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People Are Panic Buying Untraceable ‘Ghost Guns’ Online in the Coronavirus Pandemic

Business is booming for the DIY “ghost gun” industry, with manufacturers reporting widespread backorders and shipping delays due to a “pandemic buying surge.” Ghost guns are typically sold as kits online and marketed as an 80% complete firearm. But they evade federal regulation because they’re not classified as real firearms by the Bureau of Alcohol,…

People Are Panic Buying Untraceable ‘Ghost Guns’ Online in the Coronavirus Pandemic

Business is booming for the DIY “ghost gun” industry, with manufacturers reporting widespread backorders and shipping delays due to a “pandemic buying surge.”

Ghost guns are typically sold as kits online and marketed as an 80% complete firearm. But they evade federal regulation because they’re not classified as real firearms by the Bureau of Alcohol, Tobacco and Firearms — even if the finished product can look and function exactly like any other high-powered firearm you might buy in a store.

The apparent increased demand for ghost guns comes amid a spike in gun sales generally. Driven by fears over coronavirus and a looming economic recession, Americans have flocked to gun stores across the country to stock up on ammo and firearms.

“We feel that sales are up like it’s Black Friday.”

“This oughta be a time, historically, a time of year that guns don’t sell,” said Jerry Roberts, owner of Tennessee Arms Company, which manufactures firearm parts to federally licensed gun stores and sells ghost gun kits. “We feel that sales are up like it’s Black Friday.”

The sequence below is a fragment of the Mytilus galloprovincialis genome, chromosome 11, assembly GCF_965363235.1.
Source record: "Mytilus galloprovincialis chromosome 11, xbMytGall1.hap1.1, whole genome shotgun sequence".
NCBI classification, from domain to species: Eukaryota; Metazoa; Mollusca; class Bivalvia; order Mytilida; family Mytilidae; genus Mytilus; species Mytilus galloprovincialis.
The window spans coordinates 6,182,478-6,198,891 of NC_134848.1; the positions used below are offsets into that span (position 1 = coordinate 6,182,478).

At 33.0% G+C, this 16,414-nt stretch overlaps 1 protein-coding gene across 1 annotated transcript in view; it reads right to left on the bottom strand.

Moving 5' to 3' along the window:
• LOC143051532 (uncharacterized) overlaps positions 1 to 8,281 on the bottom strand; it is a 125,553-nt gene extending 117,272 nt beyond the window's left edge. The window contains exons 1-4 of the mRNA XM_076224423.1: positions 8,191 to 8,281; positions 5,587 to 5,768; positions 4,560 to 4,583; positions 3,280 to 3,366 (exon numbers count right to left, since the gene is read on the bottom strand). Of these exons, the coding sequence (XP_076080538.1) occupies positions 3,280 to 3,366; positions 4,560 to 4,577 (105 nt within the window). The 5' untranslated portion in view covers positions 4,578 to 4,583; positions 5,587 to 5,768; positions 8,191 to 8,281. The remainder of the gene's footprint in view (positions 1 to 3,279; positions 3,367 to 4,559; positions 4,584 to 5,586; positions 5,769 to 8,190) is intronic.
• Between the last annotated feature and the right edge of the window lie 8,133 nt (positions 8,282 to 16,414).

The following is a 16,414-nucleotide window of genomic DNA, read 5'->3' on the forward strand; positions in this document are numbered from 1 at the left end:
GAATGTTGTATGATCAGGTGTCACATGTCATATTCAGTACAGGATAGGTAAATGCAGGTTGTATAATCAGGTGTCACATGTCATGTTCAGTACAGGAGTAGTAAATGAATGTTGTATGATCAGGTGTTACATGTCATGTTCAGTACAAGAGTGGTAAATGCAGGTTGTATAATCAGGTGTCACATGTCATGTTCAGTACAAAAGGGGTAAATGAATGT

At least 16 companies that offer ghost gun kits have put out statements apologizing for shipping delays, which they attribute to “exceptionally heavy demand,” according to screenshots compiled by Everytown for Gun Safety and shared with VICE News.

“Sales are up because when people become concerned about their security and the example is buying groceries and toilet paper and such. These are just one of the items that shows people are concerned something is up,” said Roberts. “It’s mysterious, which makes it even more frightening… Instead of learning the ways to properly wash your hands, people instead grab for a gun just in case.”

READ: China is making tons of PPE respirators, but U.S. hospitals can’t buy them

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Ghost gun kits were initially a niche hobby enjoyed by firearm enthusiasts — and some companies are marketing their wares as a fun project for people who are suddenly spending a lot more time at home due to social distancing.

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ATF doesn’t currently classify ghost gun kits as firearms, which means buyers get to evade federal regulation, and the finished product doesn’t have a serial number. For this reason, they’ve also become popular among criminals. And they create a huge headache for investigators: According to the ATF, 30% of all guns recovered at crime scenes in California last year didn’t have serial numbers.

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